• 83 Metascore
    • 50 Mike Hale
    While Mr. Douglas glides through the film--demonstrating that his talent for portraying carnivorous lechery and polished duplicity works regardless of sexual orientation--and Mr. Damon is earnest and committed, the love, or whatever it was, between Thorson and Liberace never comes into emotional focus.
    • 82 Metascore
    • 40 Mike Hale
    For about an episode and a quarter, it’s very good television. But over the rest of its six-episode first season it resembles nothing so much as a bad indie film, the kind of slow and tepid bummer that used to fill Sundance’s late nights and afternoons when it was a full-time movie channel.
    • 79 Metascore
    • 60 Mike Hale
    Rather than tackle Ms. Sontag’s ideas or their value head-on, the director, Nancy Kates, continually deflects the discussion along other lines: Ms. Sontag as closeted bisexual, serial heartbreaker, liberal provocateur, narcissist, celebrity, camera subject, Jew, cancer survivor.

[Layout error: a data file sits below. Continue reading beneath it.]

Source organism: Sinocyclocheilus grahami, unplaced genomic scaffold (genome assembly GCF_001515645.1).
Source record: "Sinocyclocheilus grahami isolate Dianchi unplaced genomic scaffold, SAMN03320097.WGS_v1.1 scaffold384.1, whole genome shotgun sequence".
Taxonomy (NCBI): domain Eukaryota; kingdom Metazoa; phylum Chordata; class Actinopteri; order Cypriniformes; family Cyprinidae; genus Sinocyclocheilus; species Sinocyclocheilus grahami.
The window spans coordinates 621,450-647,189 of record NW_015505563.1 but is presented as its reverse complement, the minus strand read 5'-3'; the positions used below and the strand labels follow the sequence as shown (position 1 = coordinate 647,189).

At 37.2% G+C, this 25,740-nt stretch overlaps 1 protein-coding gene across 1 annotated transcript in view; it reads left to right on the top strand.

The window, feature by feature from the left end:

• 78 Metascore
    • 60 Mike Hale
    If you've seen the many hours of "The Blue Planet" and "Planet Earth," or are a regular watcher of the nature documentaries constantly available on cable, then you've already seen most of what Great Migrations has to offer, or some version of it.
    • 78 Metascore
    • 60 Mike Hale
    It’s treacle, but it’s distinguished by several things, beginning with its relatively dry style and careful modulation of tone and volume--even the shouting and the car chases are discreetly tasteful.
    • 77 Metascore
    • 50 Mike Hale
    An Adventure in Space and Time turns out to be an entirely conventional backstage drama, moving at a leisurely pace and making every reversal and triumph easily comprehensible for an audience that may not have seen the original show.
    • 76 Metascore
    • 60 Mike Hale